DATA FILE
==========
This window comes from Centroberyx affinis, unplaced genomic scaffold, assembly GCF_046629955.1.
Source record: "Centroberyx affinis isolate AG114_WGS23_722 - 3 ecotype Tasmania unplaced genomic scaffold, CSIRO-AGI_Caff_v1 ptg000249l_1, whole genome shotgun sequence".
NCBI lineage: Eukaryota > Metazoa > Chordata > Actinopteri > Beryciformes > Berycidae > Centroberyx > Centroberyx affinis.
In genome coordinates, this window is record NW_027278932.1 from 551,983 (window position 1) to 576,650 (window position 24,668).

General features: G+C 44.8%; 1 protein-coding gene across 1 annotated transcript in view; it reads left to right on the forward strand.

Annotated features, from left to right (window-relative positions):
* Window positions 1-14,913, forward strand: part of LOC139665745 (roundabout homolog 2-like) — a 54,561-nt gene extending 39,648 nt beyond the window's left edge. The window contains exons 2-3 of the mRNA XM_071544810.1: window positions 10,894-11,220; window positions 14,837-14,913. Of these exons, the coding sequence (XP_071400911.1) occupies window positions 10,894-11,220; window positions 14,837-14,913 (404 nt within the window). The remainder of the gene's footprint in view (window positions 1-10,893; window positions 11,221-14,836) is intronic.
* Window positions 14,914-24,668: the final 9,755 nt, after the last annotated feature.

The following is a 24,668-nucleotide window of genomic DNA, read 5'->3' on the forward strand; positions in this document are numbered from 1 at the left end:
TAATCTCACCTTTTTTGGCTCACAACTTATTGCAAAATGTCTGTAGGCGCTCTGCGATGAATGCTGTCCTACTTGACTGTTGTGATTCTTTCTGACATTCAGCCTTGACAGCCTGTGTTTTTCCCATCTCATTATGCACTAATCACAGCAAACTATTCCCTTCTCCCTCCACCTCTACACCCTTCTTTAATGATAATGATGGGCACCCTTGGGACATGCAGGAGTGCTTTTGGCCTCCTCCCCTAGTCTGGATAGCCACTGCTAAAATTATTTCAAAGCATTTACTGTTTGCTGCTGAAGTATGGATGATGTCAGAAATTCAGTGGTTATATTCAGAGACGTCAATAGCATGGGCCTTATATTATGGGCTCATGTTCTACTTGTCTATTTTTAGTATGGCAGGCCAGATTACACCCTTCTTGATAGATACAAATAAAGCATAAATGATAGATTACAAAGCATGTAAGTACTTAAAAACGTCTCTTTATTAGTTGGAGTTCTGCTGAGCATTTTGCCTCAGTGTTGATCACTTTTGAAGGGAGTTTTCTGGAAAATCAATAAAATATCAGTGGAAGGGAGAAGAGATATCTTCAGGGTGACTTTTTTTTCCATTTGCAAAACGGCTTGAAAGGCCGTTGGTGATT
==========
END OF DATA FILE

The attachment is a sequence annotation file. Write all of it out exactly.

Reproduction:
This window comes from Centroberyx affinis, unplaced genomic scaffold, assembly GCF_046629955.1.
Source record: "Centroberyx affinis isolate AG114_WGS23_722 - 3 ecotype Tasmania unplaced genomic scaffold, CSIRO-AGI_Caff_v1 ptg000249l_1, whole genome shotgun sequence".
NCBI lineage: Eukaryota > Metazoa > Chordata > Actinopteri > Beryciformes > Berycidae > Centroberyx > Centroberyx affinis.
In genome coordinates, this window is record NW_027278932.1 from 551,983 (window position 1) to 576,650 (window position 24,668).

General features: G+C 44.8%; 1 protein-coding gene across 1 annotated transcript in view; it reads left to right on the forward strand.

Annotated features, from left to right (window-relative positions):
* Window positions 1-14,913, forward strand: part of LOC139665745 (roundabout homolog 2-like) — a 54,561-nt gene extending 39,648 nt beyond the window's left edge. The window contains exons 2-3 of the mRNA XM_071544810.1: window positions 10,894-11,220; window positions 14,837-14,913. Of these exons, the coding sequence (XP_071400911.1) occupies window positions 10,894-11,220; window positions 14,837-14,913 (404 nt within the window). The remainder of the gene's footprint in view (window positions 1-10,893; window positions 11,221-14,836) is intronic.
* Window positions 14,914-24,668: the final 9,755 nt, after the last annotated feature.

The following is a 24,668-nucleotide window of genomic DNA, read 5'->3' on the forward strand; positions in this document are numbered from 1 at the left end:
TAATCTCACCTTTTTTGGCTCACAACTTATTGCAAAATGTCTGTAGGCGCTCTGCGATGAATGCTGTCCTACTTGACTGTTGTGATTCTTTCTGACATTCAGCCTTGACAGCCTGTGTTTTTCCCATCTCATTATGCACTAATCACAGCAAACTATTCCCTTCTCCCTCCACCTCTACACCCTTCTTTAATGATAATGATGGGCACCCTTGGGACATGCAGGAGTGCTTTTGGCCTCCTCCCCTAGTCTGGATAGCCACTGCTAAAATTATTTCAAAGCATTTACTGTTTGCTGCTGAAGTATGGATGATGTCAGAAATTCAGTGGTTATATTCAGAGACGTCAATAGCATGGGCCTTATATTATGGGCTCATGTTCTACTTGTCTATTTTTAGTATGGCAGGCCAGATTACACCCTTCTTGATAGATACAAATAAAGCATAAATGATAGATTACAAAGCATGTAAGTACTTAAAAACGTCTCTTTATTAGTTGGAGTTCTGCTGAGCATTTTGCCTCAGTGTTGATCACTTTTGAAGGGAGTTTTCTGGAAAATCAATAAAATATCAGTGGAAGGGAGAAGAGATATCTTCAGGGTGACTTTTTTTTCCATTTGCAAAACGGCTTGAAAGGCCGTTGGTGATT